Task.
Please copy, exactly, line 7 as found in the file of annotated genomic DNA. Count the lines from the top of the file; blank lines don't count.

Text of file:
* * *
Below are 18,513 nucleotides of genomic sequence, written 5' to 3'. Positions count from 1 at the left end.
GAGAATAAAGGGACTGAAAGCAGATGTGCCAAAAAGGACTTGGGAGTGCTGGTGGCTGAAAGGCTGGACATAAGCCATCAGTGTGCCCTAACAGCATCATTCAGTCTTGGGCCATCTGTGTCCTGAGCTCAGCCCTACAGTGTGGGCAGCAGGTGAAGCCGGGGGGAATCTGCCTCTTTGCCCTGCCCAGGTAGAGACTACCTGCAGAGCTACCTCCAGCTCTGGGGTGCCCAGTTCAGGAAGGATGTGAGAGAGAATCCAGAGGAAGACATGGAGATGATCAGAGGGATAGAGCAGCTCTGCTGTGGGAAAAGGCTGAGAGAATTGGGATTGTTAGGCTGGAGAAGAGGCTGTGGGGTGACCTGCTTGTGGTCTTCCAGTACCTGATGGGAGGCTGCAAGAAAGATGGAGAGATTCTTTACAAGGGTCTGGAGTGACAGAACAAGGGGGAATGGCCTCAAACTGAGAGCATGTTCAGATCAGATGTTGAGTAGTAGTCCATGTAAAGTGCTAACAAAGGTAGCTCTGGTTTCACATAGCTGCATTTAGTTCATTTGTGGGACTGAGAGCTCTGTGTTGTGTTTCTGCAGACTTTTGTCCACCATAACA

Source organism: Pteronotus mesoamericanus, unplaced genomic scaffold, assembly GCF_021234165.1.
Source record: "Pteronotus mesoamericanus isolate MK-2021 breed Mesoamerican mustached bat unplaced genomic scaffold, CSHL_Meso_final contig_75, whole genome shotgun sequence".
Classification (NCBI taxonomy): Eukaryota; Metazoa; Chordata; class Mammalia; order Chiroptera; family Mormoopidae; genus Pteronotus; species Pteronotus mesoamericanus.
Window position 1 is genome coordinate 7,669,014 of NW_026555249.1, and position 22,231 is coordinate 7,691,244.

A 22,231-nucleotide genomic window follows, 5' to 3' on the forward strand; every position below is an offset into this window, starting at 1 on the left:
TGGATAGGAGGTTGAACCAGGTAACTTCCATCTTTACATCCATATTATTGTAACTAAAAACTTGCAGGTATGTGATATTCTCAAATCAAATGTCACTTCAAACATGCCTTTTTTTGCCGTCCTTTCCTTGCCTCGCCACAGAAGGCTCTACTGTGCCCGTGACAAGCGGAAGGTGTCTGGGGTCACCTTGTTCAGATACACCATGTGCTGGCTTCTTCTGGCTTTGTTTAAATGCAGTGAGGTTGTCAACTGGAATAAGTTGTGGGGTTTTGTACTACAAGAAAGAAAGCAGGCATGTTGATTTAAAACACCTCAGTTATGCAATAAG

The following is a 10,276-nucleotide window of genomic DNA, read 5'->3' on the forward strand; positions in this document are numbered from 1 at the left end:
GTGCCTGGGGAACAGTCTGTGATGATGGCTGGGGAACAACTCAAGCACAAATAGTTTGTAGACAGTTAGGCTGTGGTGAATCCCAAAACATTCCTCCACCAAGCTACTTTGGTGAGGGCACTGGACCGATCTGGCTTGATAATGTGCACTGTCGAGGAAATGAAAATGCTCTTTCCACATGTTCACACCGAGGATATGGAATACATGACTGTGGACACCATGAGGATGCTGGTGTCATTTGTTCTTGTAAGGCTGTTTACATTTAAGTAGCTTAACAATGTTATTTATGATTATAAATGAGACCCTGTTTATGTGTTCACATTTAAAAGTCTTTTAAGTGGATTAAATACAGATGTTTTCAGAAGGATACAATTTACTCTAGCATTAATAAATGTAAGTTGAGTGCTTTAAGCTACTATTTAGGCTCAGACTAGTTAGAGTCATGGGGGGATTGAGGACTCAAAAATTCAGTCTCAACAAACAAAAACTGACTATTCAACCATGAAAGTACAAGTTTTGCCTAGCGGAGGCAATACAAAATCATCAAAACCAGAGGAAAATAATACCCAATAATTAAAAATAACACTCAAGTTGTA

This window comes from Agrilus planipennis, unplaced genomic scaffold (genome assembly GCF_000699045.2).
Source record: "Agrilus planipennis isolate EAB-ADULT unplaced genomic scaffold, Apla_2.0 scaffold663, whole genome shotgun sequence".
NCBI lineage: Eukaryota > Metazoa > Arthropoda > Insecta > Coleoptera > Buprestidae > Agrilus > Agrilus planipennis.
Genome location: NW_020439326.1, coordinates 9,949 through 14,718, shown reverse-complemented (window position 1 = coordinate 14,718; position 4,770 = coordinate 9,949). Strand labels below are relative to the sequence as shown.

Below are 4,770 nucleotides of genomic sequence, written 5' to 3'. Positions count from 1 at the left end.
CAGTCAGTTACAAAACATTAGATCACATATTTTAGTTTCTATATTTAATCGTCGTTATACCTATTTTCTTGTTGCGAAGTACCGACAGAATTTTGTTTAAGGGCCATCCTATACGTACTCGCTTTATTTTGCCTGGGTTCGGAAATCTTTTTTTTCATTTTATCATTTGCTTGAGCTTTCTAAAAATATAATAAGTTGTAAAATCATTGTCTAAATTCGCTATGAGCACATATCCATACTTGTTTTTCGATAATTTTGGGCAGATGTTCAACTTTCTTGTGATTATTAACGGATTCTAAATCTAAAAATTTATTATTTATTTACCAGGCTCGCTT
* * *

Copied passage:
A 22,231-nucleotide genomic window follows, 5' to 3' on the forward strand; every position below is an offset into this window, starting at 1 on the left: